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Lecture 4

ANT100Y1 Lecture Notes - Lecture 4: Tapetum Lucidum, Stereopsis, Frontal Bone


Department
Anthropology
Course Code
ANT100Y1
Professor
Shawn Lehman
Lecture
4

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Thurs. Oct. 4th/12
Lecture 4
Prime Behaviour and Ecology
Primate Characteristics
- primates are mammals (warm-blooded, having hair and feeling milk to its young)
- primates differ from most mammals by having:
- grasping hands and feet
- collarbone (clavicle)
- radius and ulna
- forward facing eyes and stereoscopic vision (allows us to have depth perception judge distance in
3dimensional space)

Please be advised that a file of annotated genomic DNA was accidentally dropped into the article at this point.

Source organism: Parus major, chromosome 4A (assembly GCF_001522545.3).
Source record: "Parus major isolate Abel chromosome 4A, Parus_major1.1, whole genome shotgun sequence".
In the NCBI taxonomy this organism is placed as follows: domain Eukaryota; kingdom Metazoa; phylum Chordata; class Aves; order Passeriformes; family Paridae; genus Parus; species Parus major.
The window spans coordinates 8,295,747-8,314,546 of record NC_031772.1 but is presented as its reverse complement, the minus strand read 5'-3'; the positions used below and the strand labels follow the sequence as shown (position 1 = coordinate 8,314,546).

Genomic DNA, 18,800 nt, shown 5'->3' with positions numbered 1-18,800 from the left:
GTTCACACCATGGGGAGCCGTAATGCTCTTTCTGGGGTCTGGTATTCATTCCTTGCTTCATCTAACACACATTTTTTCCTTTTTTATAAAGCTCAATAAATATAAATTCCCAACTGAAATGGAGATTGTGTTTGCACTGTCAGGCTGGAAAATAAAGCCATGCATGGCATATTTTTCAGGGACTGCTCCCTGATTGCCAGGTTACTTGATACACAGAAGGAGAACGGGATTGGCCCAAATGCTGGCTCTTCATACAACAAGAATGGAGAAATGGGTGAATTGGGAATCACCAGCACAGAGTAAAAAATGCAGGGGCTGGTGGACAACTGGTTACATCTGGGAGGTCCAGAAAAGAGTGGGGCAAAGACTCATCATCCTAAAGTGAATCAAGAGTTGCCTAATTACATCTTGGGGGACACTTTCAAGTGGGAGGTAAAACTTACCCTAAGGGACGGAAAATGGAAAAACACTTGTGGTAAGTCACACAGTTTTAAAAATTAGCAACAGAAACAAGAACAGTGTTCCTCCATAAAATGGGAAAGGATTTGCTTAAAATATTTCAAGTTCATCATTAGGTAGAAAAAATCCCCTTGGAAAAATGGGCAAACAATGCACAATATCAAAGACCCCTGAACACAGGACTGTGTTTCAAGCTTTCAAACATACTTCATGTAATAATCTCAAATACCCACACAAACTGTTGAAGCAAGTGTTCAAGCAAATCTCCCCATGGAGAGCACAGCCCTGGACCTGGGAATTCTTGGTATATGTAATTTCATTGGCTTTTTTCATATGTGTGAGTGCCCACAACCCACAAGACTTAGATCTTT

Primate Activity Patterns
- nocturnal: active at night
- diurnal: active during day (most primates)
- crepuscular: active at dawn and dusk (primates that love insects)
- cathemeral: active any time of day or night (depending on food availability)
Primate Taxonomy in textbook
Strepsirhine Characteristics
- dental tooth comb
- moist rhinarium (wet nose)
- unfused mandibular and frontal symphases (frontal jaw and two halfs of a frontal bone fused together)
- tapetum lucidum (device in back of eyes that reflect light so they can see in the dark)
- postorbitol bar (eye sockets)
- two superfamilies: lemuroidea and lorisoidea
Lemur:
- Madagascar and Comoro island
- arboreal quadrupeds and leapers; some are partially terrestrial
- many small bodied species are nocturnal
- female dominance
-varied diet
Loris:
- found throughout sub Saharan Africa and SE asia
- lorises and galagos
- arboreal quadrupeds (up in trees on four legs)
- nocturnal
- varied diet
Haplorhine Characteristics
- dry nose
- retinal fovea (see colours really well)
- postorbitol closure
- fused mandibular and frontal symphases
- three infraorders: tarsiiformes, platyrrhini, and catarrhini
Tar:
- one genus
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